A Guide to Paragraphs and Short Essays - DOC

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					UNIVERSITY OF WISCONSIN OSHKOSH                    FALL 2010
ENGLISH 38-100—Sections 001 & 002
FOUNDATIONS OF COLLEGE ENGLISH: Syllabus and Assignments

Instructor:         Maureen Mertens
Office:             Radford 309
E-mail:             mertensm@uwosh.edu
Eng. Dept.:      www.english.uwosh.edu
Telephone:          Office: 424-7290 Home: (414) 536-1364                                     Office Hours:
          Tues/Thurs: 6:30 – 7:45 a.m., 3:00 – 4:00 p.m. by appointment and conference to be announced.
TEXTS
Arlov, Pamela WORDSMITH A Guide to Paragraphs and Short Essays
Hacker, Diana       A Pocket Style Manual
English Department‘s Academic Guidelines for Writing-Based Inquiry Seminars Booklet on line at
www.english.uwosh.edu/wbis/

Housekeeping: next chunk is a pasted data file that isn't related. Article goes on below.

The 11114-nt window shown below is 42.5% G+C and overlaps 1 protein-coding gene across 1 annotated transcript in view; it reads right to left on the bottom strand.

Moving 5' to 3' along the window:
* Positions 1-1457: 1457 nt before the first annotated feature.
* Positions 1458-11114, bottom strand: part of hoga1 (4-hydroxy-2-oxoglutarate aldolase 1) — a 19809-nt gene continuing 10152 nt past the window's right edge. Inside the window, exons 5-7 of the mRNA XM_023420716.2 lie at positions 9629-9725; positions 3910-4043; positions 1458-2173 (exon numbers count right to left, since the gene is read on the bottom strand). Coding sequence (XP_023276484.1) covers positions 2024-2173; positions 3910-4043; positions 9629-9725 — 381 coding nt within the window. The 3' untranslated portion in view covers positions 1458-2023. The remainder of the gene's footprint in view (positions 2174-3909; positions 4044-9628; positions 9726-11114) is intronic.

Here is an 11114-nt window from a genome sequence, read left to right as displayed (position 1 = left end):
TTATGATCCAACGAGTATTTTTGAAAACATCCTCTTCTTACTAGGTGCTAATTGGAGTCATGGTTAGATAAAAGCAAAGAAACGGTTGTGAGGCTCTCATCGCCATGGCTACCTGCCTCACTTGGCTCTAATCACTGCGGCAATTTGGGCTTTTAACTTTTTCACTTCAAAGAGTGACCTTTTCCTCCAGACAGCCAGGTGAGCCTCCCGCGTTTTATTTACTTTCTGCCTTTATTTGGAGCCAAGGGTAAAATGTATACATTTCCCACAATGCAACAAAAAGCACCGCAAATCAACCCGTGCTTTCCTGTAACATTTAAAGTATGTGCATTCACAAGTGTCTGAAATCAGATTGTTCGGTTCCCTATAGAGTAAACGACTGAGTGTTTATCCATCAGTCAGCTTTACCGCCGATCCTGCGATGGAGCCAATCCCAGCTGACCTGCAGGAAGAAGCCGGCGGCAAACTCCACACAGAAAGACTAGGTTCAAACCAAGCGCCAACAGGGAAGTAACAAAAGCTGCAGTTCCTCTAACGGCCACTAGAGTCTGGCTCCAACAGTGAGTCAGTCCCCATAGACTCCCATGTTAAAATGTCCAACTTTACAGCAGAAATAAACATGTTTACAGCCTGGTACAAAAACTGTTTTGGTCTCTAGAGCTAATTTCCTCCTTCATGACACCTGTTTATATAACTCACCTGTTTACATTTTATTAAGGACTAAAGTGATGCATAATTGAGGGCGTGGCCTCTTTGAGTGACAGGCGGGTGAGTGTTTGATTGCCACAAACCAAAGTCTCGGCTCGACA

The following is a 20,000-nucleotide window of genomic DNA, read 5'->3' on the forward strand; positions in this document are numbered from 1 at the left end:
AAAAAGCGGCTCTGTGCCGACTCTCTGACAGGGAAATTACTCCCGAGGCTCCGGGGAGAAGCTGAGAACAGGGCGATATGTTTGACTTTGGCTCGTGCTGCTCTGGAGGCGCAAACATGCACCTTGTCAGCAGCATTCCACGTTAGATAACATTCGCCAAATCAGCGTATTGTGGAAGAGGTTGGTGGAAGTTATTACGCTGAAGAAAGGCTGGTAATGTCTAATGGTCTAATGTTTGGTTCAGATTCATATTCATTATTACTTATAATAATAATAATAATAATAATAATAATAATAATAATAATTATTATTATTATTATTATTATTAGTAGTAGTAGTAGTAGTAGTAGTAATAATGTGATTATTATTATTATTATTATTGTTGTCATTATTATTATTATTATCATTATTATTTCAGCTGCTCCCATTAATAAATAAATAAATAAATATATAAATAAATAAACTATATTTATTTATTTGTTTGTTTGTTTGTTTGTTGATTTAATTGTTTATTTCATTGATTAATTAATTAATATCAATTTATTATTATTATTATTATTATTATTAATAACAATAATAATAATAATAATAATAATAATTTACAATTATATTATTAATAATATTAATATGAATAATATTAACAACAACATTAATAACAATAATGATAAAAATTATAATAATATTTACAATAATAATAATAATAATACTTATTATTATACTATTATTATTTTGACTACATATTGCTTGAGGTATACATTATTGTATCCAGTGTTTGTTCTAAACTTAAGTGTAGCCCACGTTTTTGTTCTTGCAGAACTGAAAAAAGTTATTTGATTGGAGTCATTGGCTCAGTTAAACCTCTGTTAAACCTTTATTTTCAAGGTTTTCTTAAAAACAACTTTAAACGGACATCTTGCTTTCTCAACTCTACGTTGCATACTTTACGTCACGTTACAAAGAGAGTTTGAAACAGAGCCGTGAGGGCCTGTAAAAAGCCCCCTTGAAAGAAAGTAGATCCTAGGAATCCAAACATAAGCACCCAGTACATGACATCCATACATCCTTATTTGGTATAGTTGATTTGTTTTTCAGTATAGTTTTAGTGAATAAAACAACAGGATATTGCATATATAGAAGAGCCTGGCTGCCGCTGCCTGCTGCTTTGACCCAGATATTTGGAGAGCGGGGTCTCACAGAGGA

Foundations of College English is a pass/fail course. Remember that a passing grade does not affect your
GPA but a failing grade does.
OBJECTIVES: This course is to prepare students for English 188/101. The goals are to improve overall
writing and reading skills and to improve grammatical skills. To pass this course students must meet the
following requirements:
     1.         Complete all writing and reading assignments on time.
     2.         Rewrite all essays until papers earn a passing grade.
     3.         Pass all quizzes and tests and complete all in-class work.
     4.         Meet English Department attendance requirements.
ATTENDANCE: It is imperative that students attend class. If students are unable to attend class, they are
required to let the instructor know and complete all assignments missed in class. NOTE: More than four
classes missed will almost certainly cause the student to fail the course.
PLAGERISM: A serious academic offense and unacceptable. It will be discussed in class and students can